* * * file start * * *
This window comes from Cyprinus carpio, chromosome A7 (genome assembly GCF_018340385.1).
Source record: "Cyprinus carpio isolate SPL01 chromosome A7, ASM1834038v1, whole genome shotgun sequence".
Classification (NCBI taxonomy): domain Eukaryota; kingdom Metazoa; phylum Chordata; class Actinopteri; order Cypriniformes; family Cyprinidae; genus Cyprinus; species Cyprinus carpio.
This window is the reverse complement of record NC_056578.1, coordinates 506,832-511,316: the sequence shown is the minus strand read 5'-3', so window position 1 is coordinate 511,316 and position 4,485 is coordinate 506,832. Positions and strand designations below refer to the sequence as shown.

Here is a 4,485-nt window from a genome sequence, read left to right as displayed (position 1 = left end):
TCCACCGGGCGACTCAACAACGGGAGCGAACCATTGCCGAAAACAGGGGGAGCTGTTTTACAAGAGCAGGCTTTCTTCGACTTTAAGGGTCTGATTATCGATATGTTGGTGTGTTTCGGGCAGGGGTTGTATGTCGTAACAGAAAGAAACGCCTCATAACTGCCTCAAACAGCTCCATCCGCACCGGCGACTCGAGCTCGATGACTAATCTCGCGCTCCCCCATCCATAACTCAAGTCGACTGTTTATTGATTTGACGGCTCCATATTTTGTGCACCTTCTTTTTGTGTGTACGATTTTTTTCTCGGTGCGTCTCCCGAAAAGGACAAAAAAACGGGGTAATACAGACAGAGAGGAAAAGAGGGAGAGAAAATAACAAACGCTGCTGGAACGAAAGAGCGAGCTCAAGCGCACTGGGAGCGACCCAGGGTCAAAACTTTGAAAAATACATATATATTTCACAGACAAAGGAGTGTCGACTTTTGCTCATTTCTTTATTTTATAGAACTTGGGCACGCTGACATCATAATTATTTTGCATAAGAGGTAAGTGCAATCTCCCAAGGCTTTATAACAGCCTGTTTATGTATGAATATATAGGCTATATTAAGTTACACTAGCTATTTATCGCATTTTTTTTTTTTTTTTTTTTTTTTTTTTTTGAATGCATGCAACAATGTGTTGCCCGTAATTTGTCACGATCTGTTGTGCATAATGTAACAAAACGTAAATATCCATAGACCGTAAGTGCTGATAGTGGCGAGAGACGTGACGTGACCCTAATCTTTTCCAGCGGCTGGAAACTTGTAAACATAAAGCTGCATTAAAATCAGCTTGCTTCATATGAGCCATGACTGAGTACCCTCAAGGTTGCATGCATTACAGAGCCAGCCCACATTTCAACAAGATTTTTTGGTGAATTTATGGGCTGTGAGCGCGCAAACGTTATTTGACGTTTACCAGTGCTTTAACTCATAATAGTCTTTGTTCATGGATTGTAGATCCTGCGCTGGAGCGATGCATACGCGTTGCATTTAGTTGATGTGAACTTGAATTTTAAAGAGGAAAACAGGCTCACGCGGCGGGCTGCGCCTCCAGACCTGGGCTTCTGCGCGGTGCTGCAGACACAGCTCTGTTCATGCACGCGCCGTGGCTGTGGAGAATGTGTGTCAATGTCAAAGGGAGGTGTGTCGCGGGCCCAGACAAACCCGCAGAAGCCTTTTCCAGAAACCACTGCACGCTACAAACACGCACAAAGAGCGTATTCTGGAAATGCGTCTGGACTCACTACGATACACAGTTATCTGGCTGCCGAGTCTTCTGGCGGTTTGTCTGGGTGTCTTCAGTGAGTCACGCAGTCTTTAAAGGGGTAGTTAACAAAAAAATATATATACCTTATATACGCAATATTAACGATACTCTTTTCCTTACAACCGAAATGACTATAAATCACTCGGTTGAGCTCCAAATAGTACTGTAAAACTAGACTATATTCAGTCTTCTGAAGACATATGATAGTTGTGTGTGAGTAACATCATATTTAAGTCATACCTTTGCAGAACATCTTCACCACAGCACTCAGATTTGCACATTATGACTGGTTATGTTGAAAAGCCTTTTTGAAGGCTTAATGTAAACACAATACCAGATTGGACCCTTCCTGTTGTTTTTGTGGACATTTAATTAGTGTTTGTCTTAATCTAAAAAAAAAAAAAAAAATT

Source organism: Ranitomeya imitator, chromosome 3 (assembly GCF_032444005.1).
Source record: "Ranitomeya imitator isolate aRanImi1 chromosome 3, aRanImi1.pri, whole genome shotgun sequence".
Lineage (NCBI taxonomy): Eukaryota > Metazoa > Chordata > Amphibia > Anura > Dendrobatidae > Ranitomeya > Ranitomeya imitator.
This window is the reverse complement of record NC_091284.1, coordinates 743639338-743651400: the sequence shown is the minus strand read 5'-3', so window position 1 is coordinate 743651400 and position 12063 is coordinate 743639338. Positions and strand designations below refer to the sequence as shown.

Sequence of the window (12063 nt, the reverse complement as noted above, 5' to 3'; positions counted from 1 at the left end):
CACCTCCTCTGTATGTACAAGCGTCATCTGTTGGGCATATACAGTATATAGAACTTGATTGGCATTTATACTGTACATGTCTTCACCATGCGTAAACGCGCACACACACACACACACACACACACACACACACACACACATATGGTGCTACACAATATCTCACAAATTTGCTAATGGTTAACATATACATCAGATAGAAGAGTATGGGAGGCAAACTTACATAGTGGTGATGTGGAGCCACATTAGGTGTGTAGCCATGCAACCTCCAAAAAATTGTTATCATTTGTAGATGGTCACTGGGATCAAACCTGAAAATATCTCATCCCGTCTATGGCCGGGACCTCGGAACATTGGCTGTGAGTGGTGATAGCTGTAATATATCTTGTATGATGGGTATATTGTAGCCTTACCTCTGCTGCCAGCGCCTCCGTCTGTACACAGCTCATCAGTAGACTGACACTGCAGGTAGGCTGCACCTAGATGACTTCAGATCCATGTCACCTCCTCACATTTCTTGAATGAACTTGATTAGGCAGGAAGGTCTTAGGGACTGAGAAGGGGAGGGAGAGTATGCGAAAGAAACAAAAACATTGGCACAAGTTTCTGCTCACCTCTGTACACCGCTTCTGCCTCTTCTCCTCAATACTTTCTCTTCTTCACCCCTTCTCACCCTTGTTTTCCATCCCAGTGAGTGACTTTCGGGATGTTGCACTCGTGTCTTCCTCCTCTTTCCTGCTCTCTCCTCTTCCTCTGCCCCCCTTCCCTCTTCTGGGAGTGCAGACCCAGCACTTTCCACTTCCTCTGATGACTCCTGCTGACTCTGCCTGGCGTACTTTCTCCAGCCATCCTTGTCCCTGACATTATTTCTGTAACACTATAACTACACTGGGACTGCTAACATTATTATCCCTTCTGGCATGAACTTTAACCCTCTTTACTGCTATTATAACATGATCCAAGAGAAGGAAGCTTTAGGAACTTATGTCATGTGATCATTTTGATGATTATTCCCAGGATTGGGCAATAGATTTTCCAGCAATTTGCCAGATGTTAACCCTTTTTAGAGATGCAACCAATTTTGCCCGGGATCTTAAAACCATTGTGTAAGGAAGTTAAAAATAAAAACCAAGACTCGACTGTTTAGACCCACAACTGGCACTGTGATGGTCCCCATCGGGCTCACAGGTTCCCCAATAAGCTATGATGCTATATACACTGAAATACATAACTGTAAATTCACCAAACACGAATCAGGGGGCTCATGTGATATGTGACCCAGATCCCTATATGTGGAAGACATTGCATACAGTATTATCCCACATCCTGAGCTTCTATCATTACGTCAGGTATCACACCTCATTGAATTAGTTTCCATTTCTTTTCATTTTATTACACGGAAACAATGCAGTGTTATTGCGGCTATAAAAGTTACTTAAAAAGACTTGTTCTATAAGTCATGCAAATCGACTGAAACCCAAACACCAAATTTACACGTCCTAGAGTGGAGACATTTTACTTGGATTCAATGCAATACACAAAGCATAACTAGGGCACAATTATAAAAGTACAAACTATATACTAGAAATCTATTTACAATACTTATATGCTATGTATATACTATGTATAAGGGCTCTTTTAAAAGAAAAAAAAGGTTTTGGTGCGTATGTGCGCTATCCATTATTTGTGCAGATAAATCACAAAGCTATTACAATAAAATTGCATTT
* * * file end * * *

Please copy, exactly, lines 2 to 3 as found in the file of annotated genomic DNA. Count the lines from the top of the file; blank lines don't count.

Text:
Source record: "Cyprinus carpio isolate SPL01 chromosome A7, ASM1834038v1, whole genome shotgun sequence".
Classification (NCBI taxonomy): domain Eukaryota; kingdom Metazoa; phylum Chordata; class Actinopteri; order Cypriniformes; family Cyprinidae; genus Cyprinus; species Cyprinus carpio.